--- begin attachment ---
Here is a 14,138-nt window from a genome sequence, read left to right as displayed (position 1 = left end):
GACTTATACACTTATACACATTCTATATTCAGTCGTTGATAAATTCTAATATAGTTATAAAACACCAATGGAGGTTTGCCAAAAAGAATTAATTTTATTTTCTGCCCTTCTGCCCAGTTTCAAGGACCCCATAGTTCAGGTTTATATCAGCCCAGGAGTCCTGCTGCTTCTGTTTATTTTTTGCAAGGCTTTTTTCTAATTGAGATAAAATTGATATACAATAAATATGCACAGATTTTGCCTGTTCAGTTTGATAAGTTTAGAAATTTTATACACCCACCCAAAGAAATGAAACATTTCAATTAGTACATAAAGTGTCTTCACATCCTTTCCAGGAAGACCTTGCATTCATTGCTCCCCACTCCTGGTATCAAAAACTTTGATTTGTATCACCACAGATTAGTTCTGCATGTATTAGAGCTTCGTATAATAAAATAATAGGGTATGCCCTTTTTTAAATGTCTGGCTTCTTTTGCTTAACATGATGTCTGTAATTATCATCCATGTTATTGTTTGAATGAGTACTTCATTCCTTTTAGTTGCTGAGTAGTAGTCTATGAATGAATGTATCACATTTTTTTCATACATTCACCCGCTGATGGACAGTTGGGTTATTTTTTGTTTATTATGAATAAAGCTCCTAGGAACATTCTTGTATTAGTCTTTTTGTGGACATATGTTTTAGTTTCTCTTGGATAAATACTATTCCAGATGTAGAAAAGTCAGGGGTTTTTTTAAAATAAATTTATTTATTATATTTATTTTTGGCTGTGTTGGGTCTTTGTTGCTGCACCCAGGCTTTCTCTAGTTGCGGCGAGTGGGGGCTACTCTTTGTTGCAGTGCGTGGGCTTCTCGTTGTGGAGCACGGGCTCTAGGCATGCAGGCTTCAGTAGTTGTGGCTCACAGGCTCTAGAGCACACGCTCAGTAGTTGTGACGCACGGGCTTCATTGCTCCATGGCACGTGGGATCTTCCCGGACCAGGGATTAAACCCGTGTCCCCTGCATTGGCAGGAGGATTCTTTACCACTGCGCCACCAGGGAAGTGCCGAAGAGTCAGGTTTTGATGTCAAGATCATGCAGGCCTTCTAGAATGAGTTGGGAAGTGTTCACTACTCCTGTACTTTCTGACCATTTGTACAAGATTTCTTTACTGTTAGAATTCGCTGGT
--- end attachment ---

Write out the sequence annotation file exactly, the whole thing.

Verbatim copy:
Here is a 14,138-nt window from a genome sequence, read left to right as displayed (position 1 = left end):
GACTTATACACTTATACACATTCTATATTCAGTCGTTGATAAATTCTAATATAGTTATAAAACACCAATGGAGGTTTGCCAAAAAGAATTAATTTTATTTTCTGCCCTTCTGCCCAGTTTCAAGGACCCCATAGTTCAGGTTTATATCAGCCCAGGAGTCCTGCTGCTTCTGTTTATTTTTTGCAAGGCTTTTTTCTAATTGAGATAAAATTGATATACAATAAATATGCACAGATTTTGCCTGTTCAGTTTGATAAGTTTAGAAATTTTATACACCCACCCAAAGAAATGAAACATTTCAATTAGTACATAAAGTGTCTTCACATCCTTTCCAGGAAGACCTTGCATTCATTGCTCCCCACTCCTGGTATCAAAAACTTTGATTTGTATCACCACAGATTAGTTCTGCATGTATTAGAGCTTCGTATAATAAAATAATAGGGTATGCCCTTTTTTAAATGTCTGGCTTCTTTTGCTTAACATGATGTCTGTAATTATCATCCATGTTATTGTTTGAATGAGTACTTCATTCCTTTTAGTTGCTGAGTAGTAGTCTATGAATGAATGTATCACATTTTTTTCATACATTCACCCGCTGATGGACAGTTGGGTTATTTTTTGTTTATTATGAATAAAGCTCCTAGGAACATTCTTGTATTAGTCTTTTTGTGGACATATGTTTTAGTTTCTCTTGGATAAATACTATTCCAGATGTAGAAAAGTCAGGGGTTTTTTTAAAATAAATTTATTTATTATATTTATTTTTGGCTGTGTTGGGTCTTTGTTGCTGCACCCAGGCTTTCTCTAGTTGCGGCGAGTGGGGGCTACTCTTTGTTGCAGTGCGTGGGCTTCTCGTTGTGGAGCACGGGCTCTAGGCATGCAGGCTTCAGTAGTTGTGGCTCACAGGCTCTAGAGCACACGCTCAGTAGTTGTGACGCACGGGCTTCATTGCTCCATGGCACGTGGGATCTTCCCGGACCAGGGATTAAACCCGTGTCCCCTGCATTGGCAGGAGGATTCTTTACCACTGCGCCACCAGGGAAGTGCCGAAGAGTCAGGTTTTGATGTCAAGATCATGCAGGCCTTCTAGAATGAGTTGGGAAGTGTTCACTACTCCTGTACTTTCTGACCATTTGTACAAGATTTCTTTACTGTTAGAATTCGCTGGT